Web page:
Empowering tomorrow’s female leaders: Lessons for the industry & advice for women in tech

A black female leader pointing to a document on a desk, surrounded by her colleagues, female leadership concept


As a rare female leader in the engineering space, Jamie Thompson, VP of Engineering at Brivo, explores what the industry should do to drive change, and advice for women looking to progress into senior leadership roles in their organisations.

Despite progress in recent years, there remains several critical and entrenched issues that fail to support women aspiring to be the next industry leaders in technology.

Jamie Thompson

Take the persistent gender pay gap for engineers as a key example. Estimates range that the pay gap for women software engineers is anywhere from 5 to 31%. Throughout my career in the technology space, I’ve found that I need to advocate especially hard for women when it comes to equal pay.

At the same time, the struggle for adequate representation continues to keep me awake at night. Women in the technology and security industries are often underrepresented, particularly in senior leadership roles. This disparity is not solely a numbers issue; it can perpetuate a cycle where aspiring women engineers struggle to find role models and mentors. This absence can make it difficult to envision a career path that leads to executive roles, further hindering gender diversity at the top.

This makes recruiting and retaining women engineers a significant challenge. Despite efforts to increase gender diversity, many women either avoid or leave the profession mid-career due to various factors including workplace culture, lack of advancement opportunities, or work-life balance issues. The technology industry is notorious for its demanding pace and sometimes blurred lines between work and personal time. It’s an “always-on” culture. This has only been exacerbated post-Covid, where nearly all teams are working remotely.

For many women, this balance is complicated by societal expectations and responsibilities outside of work. I do not have my own family, and there are days where I simply can’t imagine handling my day job and motherhood. There are changes the industry should embrace in order to better support all women—both those with children and without.

Changes from industry

Many organizations recognize the importance of diversity, equity, and inclusion, and have implemented DEI policies and programs aimed at supporting women in the workplace. However, there’s a need for more concerted efforts across the board. Some ideas worth considering include:

  • Mentorship Programs: These programs can provide women with the guidance, support, and advocacy needed to navigate their careers in traditionally male-dominated fields.
  • Inclusive Culture: It’s crucial to cultivate a workplace environment where everyone feels valued and included. This includes addressing unconscious bias, promoting flexible work arrangements, and providing platforms for women to voice their ideas and concerns.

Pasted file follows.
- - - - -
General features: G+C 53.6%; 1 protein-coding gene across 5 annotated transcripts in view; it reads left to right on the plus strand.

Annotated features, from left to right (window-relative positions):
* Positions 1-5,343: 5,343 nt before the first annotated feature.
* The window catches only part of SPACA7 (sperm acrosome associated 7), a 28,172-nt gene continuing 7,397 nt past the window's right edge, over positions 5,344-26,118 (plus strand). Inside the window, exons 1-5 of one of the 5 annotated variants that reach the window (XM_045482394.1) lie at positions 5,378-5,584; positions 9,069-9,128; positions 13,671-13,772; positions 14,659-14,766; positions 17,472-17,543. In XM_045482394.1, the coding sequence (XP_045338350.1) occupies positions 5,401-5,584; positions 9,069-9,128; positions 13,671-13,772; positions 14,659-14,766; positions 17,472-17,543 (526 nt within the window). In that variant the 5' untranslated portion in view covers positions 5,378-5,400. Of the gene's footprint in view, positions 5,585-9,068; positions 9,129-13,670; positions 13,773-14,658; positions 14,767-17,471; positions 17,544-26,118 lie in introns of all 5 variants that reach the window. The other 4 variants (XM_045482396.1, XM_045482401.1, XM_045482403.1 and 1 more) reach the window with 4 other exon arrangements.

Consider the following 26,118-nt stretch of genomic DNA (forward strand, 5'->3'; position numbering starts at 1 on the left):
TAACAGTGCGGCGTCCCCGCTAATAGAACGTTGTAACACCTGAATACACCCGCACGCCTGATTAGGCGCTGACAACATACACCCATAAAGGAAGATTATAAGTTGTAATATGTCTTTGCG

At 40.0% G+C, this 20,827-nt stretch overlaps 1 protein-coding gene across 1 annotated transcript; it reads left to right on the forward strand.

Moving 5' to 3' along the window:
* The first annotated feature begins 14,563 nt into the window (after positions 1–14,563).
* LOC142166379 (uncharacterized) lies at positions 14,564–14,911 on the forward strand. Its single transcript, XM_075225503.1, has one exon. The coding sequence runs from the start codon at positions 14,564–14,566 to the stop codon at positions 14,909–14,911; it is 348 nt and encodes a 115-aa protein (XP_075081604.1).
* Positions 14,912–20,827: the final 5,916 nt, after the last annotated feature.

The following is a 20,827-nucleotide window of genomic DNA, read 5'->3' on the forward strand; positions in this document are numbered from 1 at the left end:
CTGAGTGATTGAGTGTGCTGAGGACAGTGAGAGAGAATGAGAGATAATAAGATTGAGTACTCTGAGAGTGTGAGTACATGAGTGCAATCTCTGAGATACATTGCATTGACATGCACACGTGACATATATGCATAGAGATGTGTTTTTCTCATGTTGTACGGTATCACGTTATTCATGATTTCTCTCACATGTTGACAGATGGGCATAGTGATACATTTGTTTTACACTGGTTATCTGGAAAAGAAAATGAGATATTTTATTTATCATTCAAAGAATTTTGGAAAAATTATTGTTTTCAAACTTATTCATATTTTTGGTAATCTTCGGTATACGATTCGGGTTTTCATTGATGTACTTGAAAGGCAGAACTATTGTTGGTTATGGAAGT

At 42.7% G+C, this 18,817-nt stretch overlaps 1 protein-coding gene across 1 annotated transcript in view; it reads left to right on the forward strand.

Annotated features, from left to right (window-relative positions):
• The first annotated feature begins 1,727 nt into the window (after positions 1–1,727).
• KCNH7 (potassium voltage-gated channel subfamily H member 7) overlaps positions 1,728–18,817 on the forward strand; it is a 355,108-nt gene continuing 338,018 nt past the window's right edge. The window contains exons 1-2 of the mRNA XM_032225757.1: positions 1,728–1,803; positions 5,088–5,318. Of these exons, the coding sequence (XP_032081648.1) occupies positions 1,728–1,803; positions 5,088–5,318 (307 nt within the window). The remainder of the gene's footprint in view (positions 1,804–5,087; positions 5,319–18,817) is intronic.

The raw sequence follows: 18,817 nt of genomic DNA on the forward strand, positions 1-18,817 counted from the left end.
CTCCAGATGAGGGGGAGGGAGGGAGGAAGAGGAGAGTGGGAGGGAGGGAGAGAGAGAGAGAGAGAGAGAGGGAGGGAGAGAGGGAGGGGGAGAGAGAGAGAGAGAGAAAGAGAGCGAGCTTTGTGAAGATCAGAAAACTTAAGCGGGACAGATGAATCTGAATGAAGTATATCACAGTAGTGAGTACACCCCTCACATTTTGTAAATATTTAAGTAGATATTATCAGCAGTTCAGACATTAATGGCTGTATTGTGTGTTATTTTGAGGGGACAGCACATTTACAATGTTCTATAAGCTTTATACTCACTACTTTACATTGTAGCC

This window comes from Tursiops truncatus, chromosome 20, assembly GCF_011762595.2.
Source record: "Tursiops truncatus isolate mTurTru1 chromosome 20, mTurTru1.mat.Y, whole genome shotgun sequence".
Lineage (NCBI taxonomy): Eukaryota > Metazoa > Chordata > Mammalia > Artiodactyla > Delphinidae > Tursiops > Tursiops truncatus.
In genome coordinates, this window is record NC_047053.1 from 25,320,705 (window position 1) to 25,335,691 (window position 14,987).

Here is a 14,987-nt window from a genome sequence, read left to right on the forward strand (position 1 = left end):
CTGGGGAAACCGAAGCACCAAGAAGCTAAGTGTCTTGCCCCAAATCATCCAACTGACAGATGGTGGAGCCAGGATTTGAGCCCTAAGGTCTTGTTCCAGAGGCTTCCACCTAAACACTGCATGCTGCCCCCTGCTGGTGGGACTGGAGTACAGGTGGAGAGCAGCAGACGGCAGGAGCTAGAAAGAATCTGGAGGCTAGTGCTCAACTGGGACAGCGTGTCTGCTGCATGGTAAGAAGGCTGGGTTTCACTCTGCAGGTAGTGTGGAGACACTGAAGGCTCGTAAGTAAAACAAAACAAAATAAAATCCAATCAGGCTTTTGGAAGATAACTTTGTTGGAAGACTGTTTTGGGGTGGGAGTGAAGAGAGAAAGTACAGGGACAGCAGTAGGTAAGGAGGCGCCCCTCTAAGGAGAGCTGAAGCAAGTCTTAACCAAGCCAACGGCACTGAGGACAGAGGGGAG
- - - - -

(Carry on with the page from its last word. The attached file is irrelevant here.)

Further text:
• Education and Participation from an Early Age: Initiatives that expose young girls to technology and engineering can demystify these fields and spark long-term interest. I was fortunate enough to attend a college preparatory school that emphasized STEM, and I attribute much of my success to the education I received at a young age.
women in tech

Advice for Aspiring Women Leaders

In industries where women are underrepresented, leadership requires a blend of resilience, authenticity, emotional intelligence, and strategic thinking. For women looking to progress into senior leadership positions within their organizations, I suggest:

  • Embrace your authenticity and unique perspective: Recognize that your perspective adds diversity of thought to your team and projects. Your unique viewpoint can drive innovation and creative problem-solving, so don’t hesitate to share your insights and ideas.
  • Build your own support network: Cultivate your own support network of colleagues, mentors, friends, family, and other relationships that you can reliably depend on for guidance and knowledge. Seek out mentors who can provide quality feedback and support—ideally, another woman in your field of expertise.
  • Seek out challenges: Don’t shy away from challenging projects or roles that stretch your capabilities. These experiences often provide key opportunities to demonstrate leadership potential.
  • Navigate bias gracefully: Be prepared to encounter and navigate gender biases. Equip yourself with strategies to address these biases constructively, whether through direct conversations or by proving stereotypes wrong through your competence and leadership.
  • Be confident: Believe in your abilities, make decisions with conviction, and don’t be afraid to take calculated risks. Confidence can often inspire trust and can be contagious among your team.
  • Promote work-life balance: Lead by example by prioritizing your well-being and promoting policies that allow for flexibility and balance. This not only benefits you but also sets a precedent for your team.
  • Advocate for yourself: Make your achievements and ambitions known. Articulate your contributions and don’t be afraid to advocate for yourself when opportunities for advancement arise.

There’s already proof that a more diverse leadership team leads to greater business success. For women aspiring to join that team, confidence, self-advocation, and networking are all important. However, if you’re operating in an organization and wider industry that still doesn’t have your back, it’s going to be an uphill struggle. It’s down to organizations to ensure equitable opportunities are available for women aspiring to be tomorrow’s technology leaders.




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